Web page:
BPM’09 in Ulm was great. Thanks to Sandy Kemsley it was also well covered in the blogosphere. That allows me to point out my personal highlights and link to her posts for further reading.

  • John Hoogland – Change in Control (keynote)
    My favorite keynote. It was honest, humble, and enlightening. He contrasted the marketing blah of the BPM vendors with the reality he sees (and we all know). Most insightful, even with the most advanced customers they roll out 2-5 process updates per year. That’s process agility in 2009.
  • Discovering Process Models from unlabelled event logs (Conference Talk)
    A fundamental assumption for process mining is that the event log contains case IDs. That means, you may log information in your system but only if the log entry refers to the process instance you can make sense of it. Diogo Ferriera showed a technique to overcome this limitation. Impressive scientific contribution and presentation-wise my favorite talk at BPM’09.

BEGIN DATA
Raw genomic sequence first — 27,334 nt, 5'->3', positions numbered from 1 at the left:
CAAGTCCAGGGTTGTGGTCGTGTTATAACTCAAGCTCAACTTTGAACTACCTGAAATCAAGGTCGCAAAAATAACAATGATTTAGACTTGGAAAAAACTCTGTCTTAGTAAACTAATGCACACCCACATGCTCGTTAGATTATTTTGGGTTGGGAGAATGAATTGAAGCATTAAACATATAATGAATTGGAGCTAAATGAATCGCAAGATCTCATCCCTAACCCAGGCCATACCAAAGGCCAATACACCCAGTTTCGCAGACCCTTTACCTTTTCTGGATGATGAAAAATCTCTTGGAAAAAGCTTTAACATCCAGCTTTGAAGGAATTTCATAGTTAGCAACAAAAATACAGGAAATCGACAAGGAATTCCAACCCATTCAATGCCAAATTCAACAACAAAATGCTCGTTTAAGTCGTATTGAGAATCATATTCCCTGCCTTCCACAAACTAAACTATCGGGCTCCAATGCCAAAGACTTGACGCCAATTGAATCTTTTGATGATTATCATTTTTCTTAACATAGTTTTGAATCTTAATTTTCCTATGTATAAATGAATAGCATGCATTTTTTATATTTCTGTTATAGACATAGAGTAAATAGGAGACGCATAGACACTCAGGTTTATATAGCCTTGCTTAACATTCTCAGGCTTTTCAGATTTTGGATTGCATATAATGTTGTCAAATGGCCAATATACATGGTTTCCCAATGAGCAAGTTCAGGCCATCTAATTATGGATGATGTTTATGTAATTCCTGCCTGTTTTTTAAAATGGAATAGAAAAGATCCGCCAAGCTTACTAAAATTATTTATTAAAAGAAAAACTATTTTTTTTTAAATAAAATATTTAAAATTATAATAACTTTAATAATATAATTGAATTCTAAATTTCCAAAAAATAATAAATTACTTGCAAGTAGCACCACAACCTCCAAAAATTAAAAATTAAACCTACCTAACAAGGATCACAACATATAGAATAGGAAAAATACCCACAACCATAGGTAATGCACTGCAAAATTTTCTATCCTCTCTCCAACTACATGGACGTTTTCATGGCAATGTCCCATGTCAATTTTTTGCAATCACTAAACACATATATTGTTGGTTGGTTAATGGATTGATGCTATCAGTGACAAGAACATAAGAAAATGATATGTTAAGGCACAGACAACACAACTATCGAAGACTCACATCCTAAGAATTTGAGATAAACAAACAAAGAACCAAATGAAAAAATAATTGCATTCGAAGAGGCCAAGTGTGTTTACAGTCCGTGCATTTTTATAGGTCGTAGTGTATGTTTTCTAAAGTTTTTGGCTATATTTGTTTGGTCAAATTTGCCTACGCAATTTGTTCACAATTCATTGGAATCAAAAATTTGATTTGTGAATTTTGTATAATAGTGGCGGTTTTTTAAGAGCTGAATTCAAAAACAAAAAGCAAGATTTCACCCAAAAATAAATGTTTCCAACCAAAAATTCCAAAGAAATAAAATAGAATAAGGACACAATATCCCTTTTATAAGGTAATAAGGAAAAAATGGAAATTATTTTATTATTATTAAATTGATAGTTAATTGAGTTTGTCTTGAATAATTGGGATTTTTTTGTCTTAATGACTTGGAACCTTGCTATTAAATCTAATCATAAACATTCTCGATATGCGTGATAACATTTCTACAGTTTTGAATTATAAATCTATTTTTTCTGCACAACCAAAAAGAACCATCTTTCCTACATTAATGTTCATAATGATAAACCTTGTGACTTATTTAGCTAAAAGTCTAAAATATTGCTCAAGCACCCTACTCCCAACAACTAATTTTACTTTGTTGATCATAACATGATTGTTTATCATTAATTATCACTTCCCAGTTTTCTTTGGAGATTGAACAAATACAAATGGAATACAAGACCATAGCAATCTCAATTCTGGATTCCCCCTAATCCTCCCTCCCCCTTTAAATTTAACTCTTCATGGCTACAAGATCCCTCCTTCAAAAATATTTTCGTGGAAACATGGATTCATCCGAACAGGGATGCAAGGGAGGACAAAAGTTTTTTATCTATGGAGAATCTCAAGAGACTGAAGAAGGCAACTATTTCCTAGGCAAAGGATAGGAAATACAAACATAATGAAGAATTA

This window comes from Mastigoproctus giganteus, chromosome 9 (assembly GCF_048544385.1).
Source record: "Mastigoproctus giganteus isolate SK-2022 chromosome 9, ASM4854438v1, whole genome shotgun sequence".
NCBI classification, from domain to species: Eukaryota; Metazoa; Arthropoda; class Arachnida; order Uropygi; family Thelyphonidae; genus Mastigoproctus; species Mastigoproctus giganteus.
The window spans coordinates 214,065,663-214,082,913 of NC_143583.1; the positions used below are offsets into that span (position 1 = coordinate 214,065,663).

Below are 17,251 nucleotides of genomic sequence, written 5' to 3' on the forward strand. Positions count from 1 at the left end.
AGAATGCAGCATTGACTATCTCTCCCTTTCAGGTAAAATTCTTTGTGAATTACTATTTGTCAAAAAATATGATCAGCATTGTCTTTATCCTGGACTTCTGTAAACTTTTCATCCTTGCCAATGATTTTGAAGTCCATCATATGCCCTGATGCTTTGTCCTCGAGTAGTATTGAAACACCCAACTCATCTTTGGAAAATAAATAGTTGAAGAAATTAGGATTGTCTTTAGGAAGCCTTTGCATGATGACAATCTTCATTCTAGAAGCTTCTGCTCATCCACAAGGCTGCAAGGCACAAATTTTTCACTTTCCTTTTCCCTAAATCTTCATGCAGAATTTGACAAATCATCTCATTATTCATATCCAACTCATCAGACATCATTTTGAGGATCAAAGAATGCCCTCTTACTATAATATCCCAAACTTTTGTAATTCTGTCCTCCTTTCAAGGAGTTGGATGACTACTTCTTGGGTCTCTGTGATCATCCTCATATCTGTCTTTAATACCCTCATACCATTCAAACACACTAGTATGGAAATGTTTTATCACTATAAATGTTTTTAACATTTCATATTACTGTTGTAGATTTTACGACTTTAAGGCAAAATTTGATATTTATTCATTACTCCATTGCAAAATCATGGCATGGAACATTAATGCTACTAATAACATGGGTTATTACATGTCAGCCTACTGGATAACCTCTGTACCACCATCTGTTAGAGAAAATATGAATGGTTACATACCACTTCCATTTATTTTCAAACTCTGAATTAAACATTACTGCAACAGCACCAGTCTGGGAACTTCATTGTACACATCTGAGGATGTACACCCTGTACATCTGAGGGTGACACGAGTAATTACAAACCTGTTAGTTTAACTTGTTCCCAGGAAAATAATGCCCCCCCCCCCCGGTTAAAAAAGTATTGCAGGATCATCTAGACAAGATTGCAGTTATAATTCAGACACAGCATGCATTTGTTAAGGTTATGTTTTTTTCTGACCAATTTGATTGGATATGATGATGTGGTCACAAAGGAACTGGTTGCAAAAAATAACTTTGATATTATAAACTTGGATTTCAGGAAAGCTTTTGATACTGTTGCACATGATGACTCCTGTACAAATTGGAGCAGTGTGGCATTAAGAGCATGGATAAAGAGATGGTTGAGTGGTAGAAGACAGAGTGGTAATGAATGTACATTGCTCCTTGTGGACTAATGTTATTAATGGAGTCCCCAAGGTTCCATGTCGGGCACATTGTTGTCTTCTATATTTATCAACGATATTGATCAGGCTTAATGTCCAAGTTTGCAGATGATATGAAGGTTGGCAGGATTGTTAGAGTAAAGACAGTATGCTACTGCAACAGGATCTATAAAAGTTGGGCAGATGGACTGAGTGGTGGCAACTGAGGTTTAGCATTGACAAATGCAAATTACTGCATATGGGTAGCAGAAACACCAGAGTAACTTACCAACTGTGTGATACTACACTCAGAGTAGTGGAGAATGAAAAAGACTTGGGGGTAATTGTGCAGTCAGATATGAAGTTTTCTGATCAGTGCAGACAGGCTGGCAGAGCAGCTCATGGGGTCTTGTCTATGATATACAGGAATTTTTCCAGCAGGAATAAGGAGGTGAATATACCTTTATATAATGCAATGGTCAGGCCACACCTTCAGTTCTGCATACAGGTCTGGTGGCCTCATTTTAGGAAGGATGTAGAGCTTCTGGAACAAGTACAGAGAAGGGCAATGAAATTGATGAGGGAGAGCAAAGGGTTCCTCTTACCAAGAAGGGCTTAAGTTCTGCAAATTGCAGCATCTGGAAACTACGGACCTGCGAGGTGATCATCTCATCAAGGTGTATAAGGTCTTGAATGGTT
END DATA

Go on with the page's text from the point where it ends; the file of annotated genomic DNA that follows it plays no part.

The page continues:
• Process Model comprehension: a human view (Tutorial)Hajo Reijers and Jan Mendling condensed their know-how in a 1.5h presentation (called tutorial) that was attracting even more people than the main conference track (in parallel). Increadibly valuable and well covered by Sandy. In short, read the Seven Process Modeling Guidelines (Table 2, page 19).

Summing up, BPM was a great event to learn, meet, discuss and find ground for collaboration. For example, we learned how people use our Oryx Editor in their research projects and how they would like to use it in future work. We are committed to support that. If you’d like to use, embedd or extend Oryx in your research project. Let us know, join the Google Group. You are invited to ask questions. Don’t wait until the next BPM.